Research

Wisconsin-protest-2011

My research explores the rhetoric of social movements. Specifically, I’m interested in how advocates for the labor movement use speech, protest, and disobedience to change their working conditions and senses of self. I’m especially fascinated by the way that women workers, who have historically performed work seen to have less value, help convince the public of the importance of their labor. I’ve written a book about how Communist women in the United States rhetorically crafted a home for their feminist activism in the Party during the 1940s and 1950s. You can learn more about my book here.

Screen Shot 2018-06-06 at 8.03.53 PM.png

I’ve also begun working with the Lab for Character Assassination and Reputation Politics (CARP) at George Mason. With them, I’m exploring character attacks in the age of Senator Joseph McCarthy. I’m interested in how accusing someone of being a Communist, or redbaiting, was an effective form of smearing reputations from the 1950s to the present.

One other strand that runs through my research is an attempt to understand how speakers or persuaders in the present make use of the past. How do, I like to explore, we make sense of the past and use it for persuasive ends? I got interested in this during my research on the Communist Party because I realized that the reason we don’t know much about Communist women’s activism is because our public memory has been shaped by McCarthyism.

This list comprises my most recent article-length publications:

“Entrepreneurs and Immigrants: Representing American Identity in the National Museum of American History.” In The Soul of the Nation: U.S. Public Memory and the National Mall, edited by Roger Aden, 119-134. Lanham, Maryland: Lexington Books, 2018. Find the book here.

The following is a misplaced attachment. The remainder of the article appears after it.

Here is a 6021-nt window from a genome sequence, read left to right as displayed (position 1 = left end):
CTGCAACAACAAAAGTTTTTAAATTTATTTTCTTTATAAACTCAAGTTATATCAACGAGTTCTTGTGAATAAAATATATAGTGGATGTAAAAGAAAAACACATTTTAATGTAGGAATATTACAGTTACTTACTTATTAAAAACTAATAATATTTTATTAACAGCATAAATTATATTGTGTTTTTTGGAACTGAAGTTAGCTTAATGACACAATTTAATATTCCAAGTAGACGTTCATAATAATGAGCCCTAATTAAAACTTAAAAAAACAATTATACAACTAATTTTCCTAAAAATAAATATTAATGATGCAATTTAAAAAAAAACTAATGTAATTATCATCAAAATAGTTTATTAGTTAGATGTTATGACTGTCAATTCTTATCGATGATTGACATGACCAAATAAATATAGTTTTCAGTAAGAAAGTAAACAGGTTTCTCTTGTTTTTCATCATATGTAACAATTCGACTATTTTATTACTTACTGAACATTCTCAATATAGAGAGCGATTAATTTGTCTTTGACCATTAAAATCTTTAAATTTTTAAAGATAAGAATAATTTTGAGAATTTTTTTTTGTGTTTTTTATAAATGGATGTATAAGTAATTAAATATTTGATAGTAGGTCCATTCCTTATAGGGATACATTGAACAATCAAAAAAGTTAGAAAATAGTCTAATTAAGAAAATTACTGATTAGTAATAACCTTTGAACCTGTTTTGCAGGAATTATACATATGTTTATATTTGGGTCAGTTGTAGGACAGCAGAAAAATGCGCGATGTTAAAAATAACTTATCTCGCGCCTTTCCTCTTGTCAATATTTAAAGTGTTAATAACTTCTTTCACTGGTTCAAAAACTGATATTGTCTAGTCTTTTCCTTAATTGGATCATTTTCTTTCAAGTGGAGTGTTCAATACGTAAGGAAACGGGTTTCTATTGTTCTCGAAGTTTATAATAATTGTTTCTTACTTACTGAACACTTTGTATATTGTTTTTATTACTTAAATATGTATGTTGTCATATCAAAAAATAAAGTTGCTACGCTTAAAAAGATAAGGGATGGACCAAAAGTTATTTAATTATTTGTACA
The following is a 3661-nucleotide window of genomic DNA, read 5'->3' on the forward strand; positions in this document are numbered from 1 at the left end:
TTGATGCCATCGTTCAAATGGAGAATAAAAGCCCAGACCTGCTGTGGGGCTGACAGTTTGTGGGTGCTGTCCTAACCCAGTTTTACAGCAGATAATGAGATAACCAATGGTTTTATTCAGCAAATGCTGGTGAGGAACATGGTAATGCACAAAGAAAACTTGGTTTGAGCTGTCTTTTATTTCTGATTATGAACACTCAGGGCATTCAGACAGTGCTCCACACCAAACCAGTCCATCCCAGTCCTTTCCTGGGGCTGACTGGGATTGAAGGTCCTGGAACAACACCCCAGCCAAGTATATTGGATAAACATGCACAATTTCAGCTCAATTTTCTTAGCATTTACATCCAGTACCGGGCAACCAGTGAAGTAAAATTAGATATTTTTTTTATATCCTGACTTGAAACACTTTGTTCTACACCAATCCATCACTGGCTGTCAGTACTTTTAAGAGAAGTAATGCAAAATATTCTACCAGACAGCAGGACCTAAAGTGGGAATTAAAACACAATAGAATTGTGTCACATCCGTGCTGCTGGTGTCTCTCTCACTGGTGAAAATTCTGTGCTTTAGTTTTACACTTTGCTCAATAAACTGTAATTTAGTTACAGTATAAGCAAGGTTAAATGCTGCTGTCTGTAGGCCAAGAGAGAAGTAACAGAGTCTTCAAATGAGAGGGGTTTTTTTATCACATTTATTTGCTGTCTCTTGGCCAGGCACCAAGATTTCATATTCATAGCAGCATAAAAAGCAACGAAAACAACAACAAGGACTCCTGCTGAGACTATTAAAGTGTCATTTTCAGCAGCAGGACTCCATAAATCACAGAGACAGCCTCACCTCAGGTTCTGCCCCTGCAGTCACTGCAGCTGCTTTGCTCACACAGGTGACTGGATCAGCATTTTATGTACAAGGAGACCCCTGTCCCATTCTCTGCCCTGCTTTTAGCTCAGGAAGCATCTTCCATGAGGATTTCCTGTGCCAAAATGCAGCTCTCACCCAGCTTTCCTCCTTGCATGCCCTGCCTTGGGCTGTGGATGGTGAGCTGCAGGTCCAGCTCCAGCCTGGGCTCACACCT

“‘The Most Important Dress in the Country’: The Rhetoric of Glamour in the Smithsonian’s ‘The First Ladies,'” Women’s Studies in Communication 40, no. 3 (2017): 270-288. Find it online here.

“‘Honest Toil’: Labor, the Body, and Citizenship in the Knights of Labor, 1880-1890,” Rhetoric Society Quarterly 46, no. 1 (2016): 66-88. Find it online here.

“Spheres of Influence: The Intersections of Feminism and Transnationalism in Betty Millard’s Woman Against Myth.” In Standing in the Intersection: Feminist Voices, Feminist Practices in Communication Studies, edited by Cindy Griffin and Karma R. Chávez, 169-188. Albany: State University of New York Press, 2012.

“‘In The Bonds of Woman and the Slave’: Analogy and Collective Identity in Woman’s Rights Discourse, 1860-1869.” In Rhetoric Concord and Controversy, edited by Antonio de Velasco and Melody Lehn, 142-154. Long Grove, IL: Waveland Press, 2012.

Advertisements